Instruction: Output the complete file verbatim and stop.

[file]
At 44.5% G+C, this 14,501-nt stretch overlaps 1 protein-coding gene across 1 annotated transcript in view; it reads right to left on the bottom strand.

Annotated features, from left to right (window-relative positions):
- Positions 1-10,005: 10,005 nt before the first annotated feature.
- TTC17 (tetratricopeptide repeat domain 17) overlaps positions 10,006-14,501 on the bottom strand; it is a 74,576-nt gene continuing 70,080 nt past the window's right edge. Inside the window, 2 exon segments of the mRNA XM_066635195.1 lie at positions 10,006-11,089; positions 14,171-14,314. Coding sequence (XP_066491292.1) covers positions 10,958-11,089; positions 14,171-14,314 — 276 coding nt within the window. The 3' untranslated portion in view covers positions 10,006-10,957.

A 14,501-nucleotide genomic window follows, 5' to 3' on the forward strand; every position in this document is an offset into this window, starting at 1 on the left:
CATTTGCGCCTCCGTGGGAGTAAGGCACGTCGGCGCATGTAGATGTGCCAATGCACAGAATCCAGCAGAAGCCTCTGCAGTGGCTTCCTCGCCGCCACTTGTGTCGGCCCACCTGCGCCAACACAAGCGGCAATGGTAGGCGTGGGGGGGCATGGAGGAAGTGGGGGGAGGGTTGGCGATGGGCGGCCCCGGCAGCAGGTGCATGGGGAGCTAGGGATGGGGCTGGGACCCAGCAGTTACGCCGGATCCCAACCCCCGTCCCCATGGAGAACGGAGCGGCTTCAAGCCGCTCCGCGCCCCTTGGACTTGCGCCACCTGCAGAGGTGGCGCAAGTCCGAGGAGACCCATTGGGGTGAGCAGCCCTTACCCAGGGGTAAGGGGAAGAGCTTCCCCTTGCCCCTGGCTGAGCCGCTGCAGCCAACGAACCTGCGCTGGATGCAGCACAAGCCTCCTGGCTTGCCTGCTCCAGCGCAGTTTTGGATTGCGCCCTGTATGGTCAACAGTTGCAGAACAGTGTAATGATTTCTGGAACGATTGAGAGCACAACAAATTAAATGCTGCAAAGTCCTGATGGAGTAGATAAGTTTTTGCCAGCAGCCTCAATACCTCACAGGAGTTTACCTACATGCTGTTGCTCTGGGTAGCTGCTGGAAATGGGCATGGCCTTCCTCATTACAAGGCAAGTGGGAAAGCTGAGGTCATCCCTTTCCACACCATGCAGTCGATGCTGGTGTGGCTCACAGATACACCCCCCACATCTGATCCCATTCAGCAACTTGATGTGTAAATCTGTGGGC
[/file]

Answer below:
At 44.5% G+C, this 14,501-nt stretch overlaps 1 protein-coding gene across 1 annotated transcript in view; it reads right to left on the bottom strand.

Annotated features, from left to right (window-relative positions):
- Positions 1-10,005: 10,005 nt before the first annotated feature.
- TTC17 (tetratricopeptide repeat domain 17) overlaps positions 10,006-14,501 on the bottom strand; it is a 74,576-nt gene continuing 70,080 nt past the window's right edge. Inside the window, 2 exon segments of the mRNA XM_066635195.1 lie at positions 10,006-11,089; positions 14,171-14,314. Coding sequence (XP_066491292.1) covers positions 10,958-11,089; positions 14,171-14,314 — 276 coding nt within the window. The 3' untranslated portion in view covers positions 10,006-10,957.

A 14,501-nucleotide genomic window follows, 5' to 3' on the forward strand; every position in this document is an offset into this window, starting at 1 on the left:
CATTTGCGCCTCCGTGGGAGTAAGGCACGTCGGCGCATGTAGATGTGCCAATGCACAGAATCCAGCAGAAGCCTCTGCAGTGGCTTCCTCGCCGCCACTTGTGTCGGCCCACCTGCGCCAACACAAGCGGCAATGGTAGGCGTGGGGGGGCATGGAGGAAGTGGGGGGAGGGTTGGCGATGGGCGGCCCCGGCAGCAGGTGCATGGGGAGCTAGGGATGGGGCTGGGACCCAGCAGTTACGCCGGATCCCAACCCCCGTCCCCATGGAGAACGGAGCGGCTTCAAGCCGCTCCGCGCCCCTTGGACTTGCGCCACCTGCAGAGGTGGCGCAAGTCCGAGGAGACCCATTGGGGTGAGCAGCCCTTACCCAGGGGTAAGGGGAAGAGCTTCCCCTTGCCCCTGGCTGAGCCGCTGCAGCCAACGAACCTGCGCTGGATGCAGCACAAGCCTCCTGGCTTGCCTGCTCCAGCGCAGTTTTGGATTGCGCCCTGTATGGTCAACAGTTGCAGAACAGTGTAATGATTTCTGGAACGATTGAGAGCACAACAAATTAAATGCTGCAAAGTCCTGATGGAGTAGATAAGTTTTTGCCAGCAGCCTCAATACCTCACAGGAGTTTACCTACATGCTGTTGCTCTGGGTAGCTGCTGGAAATGGGCATGGCCTTCCTCATTACAAGGCAAGTGGGAAAGCTGAGGTCATCCCTTTCCACACCATGCAGTCGATGCTGGTGTGGCTCACAGATACACCCCCCACATCTGATCCCATTCAGCAACTTGATGTGTAAATCTGTGGGC